Joel Blechinger

Posted on 2017/10/18 by

“World’s Greatest Dad”: The Ideological Work of the Richler Room Ephemera

In “Teaching Collections Management Anthropologically,” Cara Krmpotich details the iterative, multi-stage creation of a teaching collection for use by her Collections Management class at the University of Toronto. After briefly outlining the pedagogical importance of students’ embodied interactions with objects of material culture, Krmpotich discusses her initial challenge of not having a dedicated collection associated Read More

Posted on 2017/10/12 by

“Our Writing Tools Are Also Working on Our Thoughts”: Kittler, Nietzsche, and Richler’s Facit TP1

Wanda Strauven, in “Media Archaeology: Where Film History, Media Art, and New Media (Can) Meet,” stresses media archaeology’s debt to Foucault’s own archaeological work: “One could say that media archaeology starts where Foucault’s analyses end” (68). However, immediately following this remark, she cites Kittler’s incisive critique of Foucauldian archaeological methodology, an insight that proves central Read More

Posted on 2016/10/28 by

“This Web Ain’t Big Enough for the Both of Us”: Web Sheriff and Anti-Piracy as a Business Force

I can still remember the pang of disappointment that accompanied the email. GirlAttorneys – or, in the du jour stylization of the time, GIRLATTORNEYS – a music blog that I had run with a couple of friends for close to a year, had been permanently shutdown by Blogger for one too many DMCA takedown notices. Read More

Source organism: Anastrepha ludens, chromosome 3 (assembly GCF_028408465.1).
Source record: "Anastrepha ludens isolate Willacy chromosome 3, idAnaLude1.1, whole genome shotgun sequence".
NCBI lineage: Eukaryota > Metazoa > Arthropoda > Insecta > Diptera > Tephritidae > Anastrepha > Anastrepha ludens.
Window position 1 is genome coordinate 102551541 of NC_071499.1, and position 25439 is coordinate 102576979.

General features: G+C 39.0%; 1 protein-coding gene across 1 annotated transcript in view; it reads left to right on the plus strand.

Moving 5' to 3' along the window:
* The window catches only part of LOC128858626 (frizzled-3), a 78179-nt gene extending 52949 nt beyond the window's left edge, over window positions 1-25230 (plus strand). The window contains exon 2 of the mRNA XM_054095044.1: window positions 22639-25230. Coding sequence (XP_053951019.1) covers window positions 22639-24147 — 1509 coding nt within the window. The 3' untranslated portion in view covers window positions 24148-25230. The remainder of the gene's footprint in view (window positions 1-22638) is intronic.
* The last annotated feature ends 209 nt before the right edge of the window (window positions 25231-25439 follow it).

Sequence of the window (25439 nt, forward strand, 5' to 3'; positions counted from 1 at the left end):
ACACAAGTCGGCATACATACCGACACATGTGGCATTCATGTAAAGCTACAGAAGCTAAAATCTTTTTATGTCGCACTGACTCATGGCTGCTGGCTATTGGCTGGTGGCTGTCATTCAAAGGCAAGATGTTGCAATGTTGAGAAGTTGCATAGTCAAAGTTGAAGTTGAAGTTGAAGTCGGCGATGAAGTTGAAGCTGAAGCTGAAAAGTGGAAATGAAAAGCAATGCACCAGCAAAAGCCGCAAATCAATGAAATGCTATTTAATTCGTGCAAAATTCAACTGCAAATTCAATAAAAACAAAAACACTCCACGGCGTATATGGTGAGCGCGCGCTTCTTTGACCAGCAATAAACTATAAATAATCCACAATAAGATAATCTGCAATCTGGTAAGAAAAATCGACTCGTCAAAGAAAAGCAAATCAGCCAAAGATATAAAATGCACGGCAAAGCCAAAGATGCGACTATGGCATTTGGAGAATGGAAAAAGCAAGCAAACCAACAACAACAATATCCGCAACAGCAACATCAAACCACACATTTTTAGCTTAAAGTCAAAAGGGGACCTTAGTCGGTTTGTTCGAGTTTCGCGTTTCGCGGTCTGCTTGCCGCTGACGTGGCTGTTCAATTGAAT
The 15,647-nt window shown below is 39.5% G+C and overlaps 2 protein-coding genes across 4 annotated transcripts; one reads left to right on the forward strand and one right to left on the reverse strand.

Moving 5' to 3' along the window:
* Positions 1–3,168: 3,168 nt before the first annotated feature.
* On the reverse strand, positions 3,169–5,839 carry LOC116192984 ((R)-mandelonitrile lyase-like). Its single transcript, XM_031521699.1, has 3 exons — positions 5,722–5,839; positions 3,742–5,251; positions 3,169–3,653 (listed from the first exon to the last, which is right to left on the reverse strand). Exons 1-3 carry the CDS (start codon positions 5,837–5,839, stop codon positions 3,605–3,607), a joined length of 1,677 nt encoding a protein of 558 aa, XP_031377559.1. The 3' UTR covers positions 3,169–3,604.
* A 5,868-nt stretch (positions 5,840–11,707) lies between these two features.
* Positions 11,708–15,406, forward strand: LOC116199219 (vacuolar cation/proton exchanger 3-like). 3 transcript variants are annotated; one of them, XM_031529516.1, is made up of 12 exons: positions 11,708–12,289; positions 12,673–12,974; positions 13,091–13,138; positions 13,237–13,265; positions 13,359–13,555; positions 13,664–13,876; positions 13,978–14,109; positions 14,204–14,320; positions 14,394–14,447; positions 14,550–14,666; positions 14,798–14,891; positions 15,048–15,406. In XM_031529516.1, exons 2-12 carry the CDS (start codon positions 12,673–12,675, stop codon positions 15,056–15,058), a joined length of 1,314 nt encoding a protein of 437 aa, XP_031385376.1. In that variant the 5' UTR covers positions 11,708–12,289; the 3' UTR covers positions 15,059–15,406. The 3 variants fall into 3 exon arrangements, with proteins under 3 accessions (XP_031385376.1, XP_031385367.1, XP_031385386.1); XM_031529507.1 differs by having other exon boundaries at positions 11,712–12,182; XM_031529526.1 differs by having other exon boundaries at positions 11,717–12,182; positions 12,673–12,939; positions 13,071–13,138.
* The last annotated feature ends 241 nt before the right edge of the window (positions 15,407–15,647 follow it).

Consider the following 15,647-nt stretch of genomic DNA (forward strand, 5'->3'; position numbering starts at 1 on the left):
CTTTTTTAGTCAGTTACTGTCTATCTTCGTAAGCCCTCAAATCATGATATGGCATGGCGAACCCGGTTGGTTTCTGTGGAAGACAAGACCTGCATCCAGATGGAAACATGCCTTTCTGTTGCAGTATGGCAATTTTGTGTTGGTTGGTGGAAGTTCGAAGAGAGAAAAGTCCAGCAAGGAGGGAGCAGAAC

Posted on 2016/10/21 by

Vaporwave and Appropriation

Siva Vaidhyanathan’s “Hep Cats and Copy Cats: American Music Challenges the Copyright Tradition” provides us with rich starting points for thinking about American music history and its frequently fraught relationship with copyright mechanisms. In particular, I find his treatment of rap’s history to be especially nuanced, with important attention paid to Dick Hebdige’s work on Read More

Posted on 2016/09/30 by

“The Pirate Bay for Research”: Sci-Hub and Open Access

Daniel Allington’s statement, in the preamble to a 2013 blog post that “[i]n the last two or three years, open access to academic journal articles has gone from being something that noisy idealists were unrealistically demanding to something that’s going to happen whether we like it or not” (“On Open Access, and Why It’s Not the Answer,” Read More